- listen to regular audio podcasts with leading experts on development issues around the world–or download from iTunes.
- and get free a neat new ipad app for IMF news and data–it lets you chart and view global economic indicators and forecasts
Filed under: Africa, Asia, Civil Society, Debt Relief, Economic Crisis, Economic outlook, Economic research, Emerging Markets, Employment, Europe, Finance, Financial Crisis, G-20, Global Governance, growth, IMF, Inequality, International Monetary Fund, Investment, Latin America, LICs, Low-income countries, Middle East, Multilateral Cooperation, Politics, Public debt | Tagged: Back to Basics, compilation, Finance & Development. F&D, G+, Google+, IMF Survey online, interviews, iTunes, news, Nobel Prize, People in Economics, podcasts, profiles, research | 1 Comment »
Posted on May 17, 2012 by iMFdirect
By Anoop Singh
(Version in 中文)
Here’s the good news: thanks to relatively strong fundamentals and good policies, Asian economies have coped well with the global market turbulence of recent years. Now the bad: a major financial shock—say, of type ignited by the bankruptcy of U.S. investment bank Lehman Brothers in 2008—is likely to have a substantial impact on Asia. The reason: Asia’s increasing financial interconnectedness.
Over the past two decades—in line with the region’s growing role in the global economy—Asia’s equity markets have become increasingly sensitive to global financial developments. More specifically, we have discovered that equity returns in Asia generally now move in tandem with those in systemic economies. (By systemic economies, we are talking here about those countries—such as the United States and the United Kingdom which are home to major, global, financial centers such as Wall Street and the City of London.)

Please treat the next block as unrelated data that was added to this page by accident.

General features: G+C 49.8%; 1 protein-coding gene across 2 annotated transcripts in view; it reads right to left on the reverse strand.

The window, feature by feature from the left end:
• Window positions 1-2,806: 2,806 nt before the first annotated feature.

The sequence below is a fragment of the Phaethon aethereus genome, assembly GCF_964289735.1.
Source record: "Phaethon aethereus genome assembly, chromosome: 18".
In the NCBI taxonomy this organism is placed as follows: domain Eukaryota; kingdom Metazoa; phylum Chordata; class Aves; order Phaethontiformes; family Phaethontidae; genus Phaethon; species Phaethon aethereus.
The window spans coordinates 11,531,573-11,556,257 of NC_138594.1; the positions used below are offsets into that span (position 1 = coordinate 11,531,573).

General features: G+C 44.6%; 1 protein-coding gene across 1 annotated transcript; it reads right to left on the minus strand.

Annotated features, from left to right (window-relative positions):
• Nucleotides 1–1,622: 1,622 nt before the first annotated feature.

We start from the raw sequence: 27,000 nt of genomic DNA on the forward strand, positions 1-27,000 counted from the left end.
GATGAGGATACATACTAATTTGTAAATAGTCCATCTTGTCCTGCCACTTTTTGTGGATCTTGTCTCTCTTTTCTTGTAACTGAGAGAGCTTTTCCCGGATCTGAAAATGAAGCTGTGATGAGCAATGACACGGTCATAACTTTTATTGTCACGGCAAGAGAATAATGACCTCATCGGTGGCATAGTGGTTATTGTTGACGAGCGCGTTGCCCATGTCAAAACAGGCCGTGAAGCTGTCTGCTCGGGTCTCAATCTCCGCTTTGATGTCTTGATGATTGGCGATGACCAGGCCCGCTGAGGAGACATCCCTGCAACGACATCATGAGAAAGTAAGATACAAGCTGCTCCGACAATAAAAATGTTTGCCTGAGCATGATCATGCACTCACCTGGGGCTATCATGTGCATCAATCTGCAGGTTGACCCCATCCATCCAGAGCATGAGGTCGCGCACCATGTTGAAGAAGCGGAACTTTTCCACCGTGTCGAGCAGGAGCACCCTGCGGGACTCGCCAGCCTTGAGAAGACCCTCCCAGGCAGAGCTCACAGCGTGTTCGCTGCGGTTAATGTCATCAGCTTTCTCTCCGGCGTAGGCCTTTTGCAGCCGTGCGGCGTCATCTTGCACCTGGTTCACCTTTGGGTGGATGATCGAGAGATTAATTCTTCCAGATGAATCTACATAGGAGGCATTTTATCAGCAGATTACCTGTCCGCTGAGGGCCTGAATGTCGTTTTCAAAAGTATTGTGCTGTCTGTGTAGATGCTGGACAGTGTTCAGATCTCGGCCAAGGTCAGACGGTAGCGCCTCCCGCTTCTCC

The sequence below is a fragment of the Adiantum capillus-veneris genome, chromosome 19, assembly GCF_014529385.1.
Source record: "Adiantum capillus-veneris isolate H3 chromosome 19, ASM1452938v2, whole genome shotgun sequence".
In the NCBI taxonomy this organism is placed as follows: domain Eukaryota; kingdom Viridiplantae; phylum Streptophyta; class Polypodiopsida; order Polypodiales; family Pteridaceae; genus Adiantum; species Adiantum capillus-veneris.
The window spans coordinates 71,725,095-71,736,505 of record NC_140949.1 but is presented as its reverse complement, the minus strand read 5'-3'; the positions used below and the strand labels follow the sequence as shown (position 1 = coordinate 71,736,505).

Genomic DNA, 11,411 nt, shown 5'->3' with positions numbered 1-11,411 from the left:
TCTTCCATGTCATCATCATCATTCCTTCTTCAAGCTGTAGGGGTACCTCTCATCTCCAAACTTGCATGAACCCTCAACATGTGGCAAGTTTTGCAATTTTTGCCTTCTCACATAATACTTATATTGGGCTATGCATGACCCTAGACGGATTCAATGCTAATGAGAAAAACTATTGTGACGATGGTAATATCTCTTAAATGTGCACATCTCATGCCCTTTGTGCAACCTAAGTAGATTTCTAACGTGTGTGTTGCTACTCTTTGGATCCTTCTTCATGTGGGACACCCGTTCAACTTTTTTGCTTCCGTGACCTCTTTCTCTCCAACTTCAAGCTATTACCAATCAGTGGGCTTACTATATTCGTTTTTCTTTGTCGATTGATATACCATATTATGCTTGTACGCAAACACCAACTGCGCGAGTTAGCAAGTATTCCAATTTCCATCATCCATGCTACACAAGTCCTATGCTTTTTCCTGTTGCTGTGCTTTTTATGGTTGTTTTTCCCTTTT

How do we measure that degree of financial interconnectedness? Or put another way, how do we measure the relationship—if any—between those Asian equity returns and the performance of systemic economies?
Filed under: Advanced Economies, Asia, Economic research, Europe, Financial Crisis, Globalization, International Monetary Fund, Investment, Politics | Tagged: Anoop Singh, bankruptcy, betas, China, East Asia, Hong Kong, iMFdirect blog, interconnectedness, Lehman Brothers, macroeconomic policy, research, Singapore, stocks, systemic | 2 Comments »
Posted on June 3, 2011 by iMFdirect
By Olivier Blanchard
(Version in Español)
Last week I travelled to Rio de Janeiro in Brazil to participate in a conference on managing capital flows. Organized jointly by the Brazilian authorities and the IMF, the conference brought together experts from both the demand and supply sides of the issue, including many with a wealth of hands-on experience.
The discussion was rich and informative. Clearly we still have a lot to learn about the optimal approach to managing capital flows, about the right policy tools, and the right combination of tools.
To start with two general, but important observations. Continue reading
Filed under: Emerging Markets, growth, IMF, Latin America | Tagged: capital account, capital controls, capital flows, Chile, China, emerging markets, foreign exchange, global crisis, Macroeconomic policies, research | 6 Comments »